- Demote any other relevant (but less relevant) courses to a listing like this: “Technical Short Courses – Maintaining Bottling Conveyor Systems; … ” or … “Management Short Courses – Finance for Non-Financial Managers; …” Remove any really old courses, or courses that are just outdated (technology has moved on – don’t come across as a dinosaur by including it) and anything that doesn’t have a bearing of some sort on the position you’re looking for.
Soft skill courses like time management or interpersonal skills – are weak inclusions. They may be valuable, but not in your CV. They are pretty low on the list of priority inclusions.
How to Include Schooling
Then there’s your secondary schooling, matric. It’s not that important. However, I always find that it does fill an important function in your CV. It’s a key reference point for the reader. But it starts losing it’s positive effect the more you go along in your career. So I’d say start excluding it once you’re 20 years into your career. After that, there should be more important things to occupy that space.
One more thing: you may have some professional certifications – “attorney” or “chartered accountant” or “MCSE”. Depending on space you can include these with your education. Expand the heading to “Education and Professional”. Or if space allows, create a seperate “Professional” heading, under which you include your membership of organizations (relevant ones!) or certifications.
Computer Literacy in Your CV
- If you’re just a regular person (a non “IT guy”) – unless you’re an IT ‘guy’ you don’t need to get too detailed here – just include your competence in the general office applications – like the MS Office suite. And keep it basic – you don’t need to include things like Windows ’95, ’98, XP, etc – it’s kinda assumed.
- If specific software is important – One difference is this though: if your profession/job title requires knowledge of certain software. Maybe you’re an accountant, so Pastel Accounting or SAP Financials or whatever you have would be important to include.
- If you are an IT ‘guy’ – then you want to give a much more comprehensive list – perhaps even a seperate page as an addendum to your main CV. And an important thing is to keep what you list there weeded. You don’t want old, outdated technology cluttering things up and, again, making you look like a dinosaur.
Are you making notes? Have you got Notepad firing? Keep it going, but we’re getting somewhere on the topic of how to write a cv!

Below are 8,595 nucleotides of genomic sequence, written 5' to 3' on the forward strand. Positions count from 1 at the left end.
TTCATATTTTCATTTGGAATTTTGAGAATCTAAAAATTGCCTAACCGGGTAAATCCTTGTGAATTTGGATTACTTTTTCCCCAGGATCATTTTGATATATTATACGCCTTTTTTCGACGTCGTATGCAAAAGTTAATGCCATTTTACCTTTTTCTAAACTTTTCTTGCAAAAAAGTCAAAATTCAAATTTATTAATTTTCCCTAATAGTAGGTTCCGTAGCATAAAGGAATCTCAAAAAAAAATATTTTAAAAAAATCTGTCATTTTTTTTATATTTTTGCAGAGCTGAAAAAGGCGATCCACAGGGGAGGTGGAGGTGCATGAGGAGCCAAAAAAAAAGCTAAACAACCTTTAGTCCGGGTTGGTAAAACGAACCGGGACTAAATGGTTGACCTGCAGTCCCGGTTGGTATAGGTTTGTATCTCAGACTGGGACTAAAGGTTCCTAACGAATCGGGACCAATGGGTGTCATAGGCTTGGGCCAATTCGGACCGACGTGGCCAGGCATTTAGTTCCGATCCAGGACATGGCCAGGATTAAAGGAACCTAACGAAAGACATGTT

In fact it’s time to start loading it all up into a template!
CV Writing How-To Step #4: Loading Your Info Into a Template
So you’ve got the content for your CV – with the exception of your contact details, etc – you’ve got that stuff in your head, right? So you can just add it in at the appropriate place in the template.
IMPORTANT INSTRUCTIONS: 1) Download the MS Word template via the link below;
2) Save it to a file or to your “My Documents” or your “Desktop”; 3) Open it; 4) Then the idea is to replace the existing sample text with what you have in Notepad, either by typing over it or by copying and pasting from Notepad to Word (this can be tricky). Here are 2 key tips:
- Switch off “Word Wrap” in Notepad: Format/Word Wrap – deselect the option. If you don’t do this you’ll have funny paragraphs where you don’t want them in the MS Word doc.
- When you go to the template, select the text you want to replace and NOT the paragraph mark which contains the formatting for that paragraph. That way your Notepad text will display with the formatting used in the template.
How to Write a CV Step #5: Cleaning and Checking
So you’ve loaded up your info into the CV template. Now it’s time to get fussy. It’s time to check spelling, correct funny looking sentences, correct funny sounding sentences, and correct grammatically incorrect sentences.
Try not to skip over the checking. Not cleaning things up could spoil all your ‘how to write a cv’ efforts so far.
Correct all the obvious stuff first and then look for:
- Sentences that end with just one or two words in a line. It looks lame and takes up valuable space. Try to shorten the sentence – or if that doesn’t work, lengthen it so it doesn’t look so lame!
- How your pages end. If they end in the middle of a section (“Career History” or “Education” for example) can you make it fit by excluding some unimportant line/s of text? Or alternatively end the section in the middle and then start the page by repeating the heading (like “Career History Continued”) and continuing with the detail.
- Check for long winded sentences. Can you prune them? Can you cut detail to the absolute minimum? You want a clear uncluttered message to come across. Too much detail will dilute and weaken it.
Right that’s the end of your CV how to lesson. How’s it looking?